fields.withPath("firstName").description("The employee's first name"),
                         fields.withPath("lastName").description("The employee's last name"),
         mockMvc.perform(post("/employees").content(string).contentType(MediaTypes.HAL_JSON).header("Authorization", authToken)).andExpect(status().isCreated()).andReturn().getResponse().getHeader("Location");

Response fields

This defines the result after consultation of a resource.

                       fieldWithPath("username").description("The employee unique database identifier"),
                       fieldWithPath("firstName").description("The employee's first name"),
                       fieldWithPath("lastName").description("The employee's last name"),

Request/response headers

Defines your request/response headers in your API. This is useful when there are extra headers to set. When the request has to involve an authorization header for security reasons, you can add this header to your document.

                .header("Authorization", authToken)
                								"Basic auth credentials")), 
                								"The total number of requests permitted per period"),
                								"Remaining requests permitted in current period"),
                								"Time at which the rate limit period will reset")))));

Request parameters

The parameters passed by in the uri as a query string are documented with the requestParameters.

	.andDo(document("users", requestParameters(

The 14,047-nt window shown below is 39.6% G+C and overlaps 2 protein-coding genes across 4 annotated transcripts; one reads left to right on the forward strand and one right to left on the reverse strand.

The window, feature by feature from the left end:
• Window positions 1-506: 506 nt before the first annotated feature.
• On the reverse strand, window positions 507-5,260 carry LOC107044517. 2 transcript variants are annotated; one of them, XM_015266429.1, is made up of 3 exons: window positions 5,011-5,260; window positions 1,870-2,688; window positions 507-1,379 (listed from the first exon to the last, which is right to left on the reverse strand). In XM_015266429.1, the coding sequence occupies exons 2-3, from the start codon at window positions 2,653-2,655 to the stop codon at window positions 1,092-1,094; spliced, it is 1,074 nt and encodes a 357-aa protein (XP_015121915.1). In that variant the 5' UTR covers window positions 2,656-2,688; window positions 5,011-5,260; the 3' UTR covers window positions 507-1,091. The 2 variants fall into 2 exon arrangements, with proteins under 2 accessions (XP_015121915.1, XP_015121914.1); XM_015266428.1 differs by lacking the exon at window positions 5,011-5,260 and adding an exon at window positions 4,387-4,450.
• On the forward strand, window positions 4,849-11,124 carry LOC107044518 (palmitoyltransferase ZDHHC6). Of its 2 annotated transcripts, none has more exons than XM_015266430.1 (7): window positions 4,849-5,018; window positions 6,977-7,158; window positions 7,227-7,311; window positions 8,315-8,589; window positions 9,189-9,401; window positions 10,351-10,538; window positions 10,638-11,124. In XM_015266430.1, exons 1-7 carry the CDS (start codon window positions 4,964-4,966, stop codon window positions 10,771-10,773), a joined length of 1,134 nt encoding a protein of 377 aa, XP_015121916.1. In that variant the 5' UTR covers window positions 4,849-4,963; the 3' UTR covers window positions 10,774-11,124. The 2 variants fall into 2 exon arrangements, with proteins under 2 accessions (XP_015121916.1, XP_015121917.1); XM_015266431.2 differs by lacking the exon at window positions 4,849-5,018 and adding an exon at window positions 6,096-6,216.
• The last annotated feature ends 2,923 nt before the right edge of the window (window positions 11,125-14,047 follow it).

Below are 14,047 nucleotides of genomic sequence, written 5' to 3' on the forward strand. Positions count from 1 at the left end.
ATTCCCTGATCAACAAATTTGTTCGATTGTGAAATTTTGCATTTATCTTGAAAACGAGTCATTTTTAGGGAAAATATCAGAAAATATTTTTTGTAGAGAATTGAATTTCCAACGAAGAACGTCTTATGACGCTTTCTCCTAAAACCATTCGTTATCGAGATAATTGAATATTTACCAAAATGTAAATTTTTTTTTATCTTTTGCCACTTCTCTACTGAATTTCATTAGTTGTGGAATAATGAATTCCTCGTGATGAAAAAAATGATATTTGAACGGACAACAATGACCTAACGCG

parameterWithName("page").description("The page to retrieve"), 
			parameterWithName("per_page").description("Entries per page") 

Request parts (new in 1.1)

The parts of a multipart request can be documenting using requestParts


	.filter(document("users", requestParts( 
			partWithName("file").description("The file to upload")))) 
	.multiPart("file", "example") 

What makes good documentation?

Andy’s pick

He told us that the GitHub API is one of the most complete and correct documentation there is. So if you want some guidelines, inspire yourself with this API.

Structure and accuracy

When documenting your application, your accuracy has to be 100% correct and understandable. The structure of your API is the representation of your application, so it better be good.

Cross-cutting concerns

Andy put forward to document cross-cutting concerns on a general documentation level, avoiding repeating yourself in every single documented API call. Concerns who made it to the top are:

  • Rate limiting
  • Authentication and authorisation

And HTTP verbs/codes (PATCH VS PUT)

To be RESTfull, you’ll have to follow the guidelines in having a correct API design. This picture shows you how and when to use the correct verbs and HTTP codes

3 main questions if you are working with resources

  • What do they represent?
  • What kind of input do they accept?
  • What output do they produce?

Last but not least: do not document uri’s!


Will constraints be officially added in future releases?

The constraints snippets won’t be added in the future. This is because Andy wants to give the developers the choice of what they want to implement.


Since Spring REST Docs is so effective in bringing documentation to the fun part of development I highly recommend to use this in your future Spring applications. Not only you will be smiling when the API guide is being generated but the Frontend developers will get a more understandable view of the backend.


Kevin Van Houtte is a Software Engineer at Ordina Belgium. Passionate in the Spring ecosystem, Kevin is eager to discover new and efficient ways to solve problems. He enjoys a good challenge and is interested in cutting edge technologies. Kevin has a strong focus on building cloud native architectures with the right mindset on security and API design.